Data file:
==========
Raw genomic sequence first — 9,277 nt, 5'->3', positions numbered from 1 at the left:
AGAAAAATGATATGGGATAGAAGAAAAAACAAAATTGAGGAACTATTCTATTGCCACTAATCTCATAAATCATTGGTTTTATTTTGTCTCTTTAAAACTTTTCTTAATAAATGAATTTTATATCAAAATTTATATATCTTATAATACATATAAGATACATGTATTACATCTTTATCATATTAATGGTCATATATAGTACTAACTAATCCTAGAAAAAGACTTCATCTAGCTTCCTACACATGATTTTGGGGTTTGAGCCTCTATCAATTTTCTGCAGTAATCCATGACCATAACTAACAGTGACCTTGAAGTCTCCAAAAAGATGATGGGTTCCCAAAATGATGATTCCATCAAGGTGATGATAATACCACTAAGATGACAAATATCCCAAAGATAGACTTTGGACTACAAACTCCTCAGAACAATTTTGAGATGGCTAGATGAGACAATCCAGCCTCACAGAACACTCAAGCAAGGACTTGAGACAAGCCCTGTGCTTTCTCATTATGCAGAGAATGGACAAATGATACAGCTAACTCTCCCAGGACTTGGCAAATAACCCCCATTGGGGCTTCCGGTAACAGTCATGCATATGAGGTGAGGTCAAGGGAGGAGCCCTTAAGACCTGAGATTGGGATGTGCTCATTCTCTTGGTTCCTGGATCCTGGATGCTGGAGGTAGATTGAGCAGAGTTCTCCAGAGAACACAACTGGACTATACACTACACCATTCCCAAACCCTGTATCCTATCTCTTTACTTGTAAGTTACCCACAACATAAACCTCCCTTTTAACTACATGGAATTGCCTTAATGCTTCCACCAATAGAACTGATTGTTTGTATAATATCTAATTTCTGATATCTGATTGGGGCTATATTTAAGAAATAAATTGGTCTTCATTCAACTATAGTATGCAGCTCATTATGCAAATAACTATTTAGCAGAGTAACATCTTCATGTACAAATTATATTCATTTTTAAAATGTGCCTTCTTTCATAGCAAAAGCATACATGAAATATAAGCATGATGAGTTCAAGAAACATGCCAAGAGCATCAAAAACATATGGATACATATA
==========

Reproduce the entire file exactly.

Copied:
Raw genomic sequence first — 9,277 nt, 5'->3', positions numbered from 1 at the left:
AGAAAAATGATATGGGATAGAAGAAAAAACAAAATTGAGGAACTATTCTATTGCCACTAATCTCATAAATCATTGGTTTTATTTTGTCTCTTTAAAACTTTTCTTAATAAATGAATTTTATATCAAAATTTATATATCTTATAATACATATAAGATACATGTATTACATCTTTATCATATTAATGGTCATATATAGTACTAACTAATCCTAGAAAAAGACTTCATCTAGCTTCCTACACATGATTTTGGGGTTTGAGCCTCTATCAATTTTCTGCAGTAATCCATGACCATAACTAACAGTGACCTTGAAGTCTCCAAAAAGATGATGGGTTCCCAAAATGATGATTCCATCAAGGTGATGATAATACCACTAAGATGACAAATATCCCAAAGATAGACTTTGGACTACAAACTCCTCAGAACAATTTTGAGATGGCTAGATGAGACAATCCAGCCTCACAGAACACTCAAGCAAGGACTTGAGACAAGCCCTGTGCTTTCTCATTATGCAGAGAATGGACAAATGATACAGCTAACTCTCCCAGGACTTGGCAAATAACCCCCATTGGGGCTTCCGGTAACAGTCATGCATATGAGGTGAGGTCAAGGGAGGAGCCCTTAAGACCTGAGATTGGGATGTGCTCATTCTCTTGGTTCCTGGATCCTGGATGCTGGAGGTAGATTGAGCAGAGTTCTCCAGAGAACACAACTGGACTATACACTACACCATTCCCAAACCCTGTATCCTATCTCTTTACTTGTAAGTTACCCACAACATAAACCTCCCTTTTAACTACATGGAATTGCCTTAATGCTTCCACCAATAGAACTGATTGTTTGTATAATATCTAATTTCTGATATCTGATTGGGGCTATATTTAAGAAATAAATTGGTCTTCATTCAACTATAGTATGCAGCTCATTATGCAAATAACTATTTAGCAGAGTAACATCTTCATGTACAAATTATATTCATTTTTAAAATGTGCCTTCTTTCATAGCAAAAGCATACATGAAATATAAGCATGATGAGTTCAAGAAACATGCCAAGAGCATCAAAAACATATGGATACATATA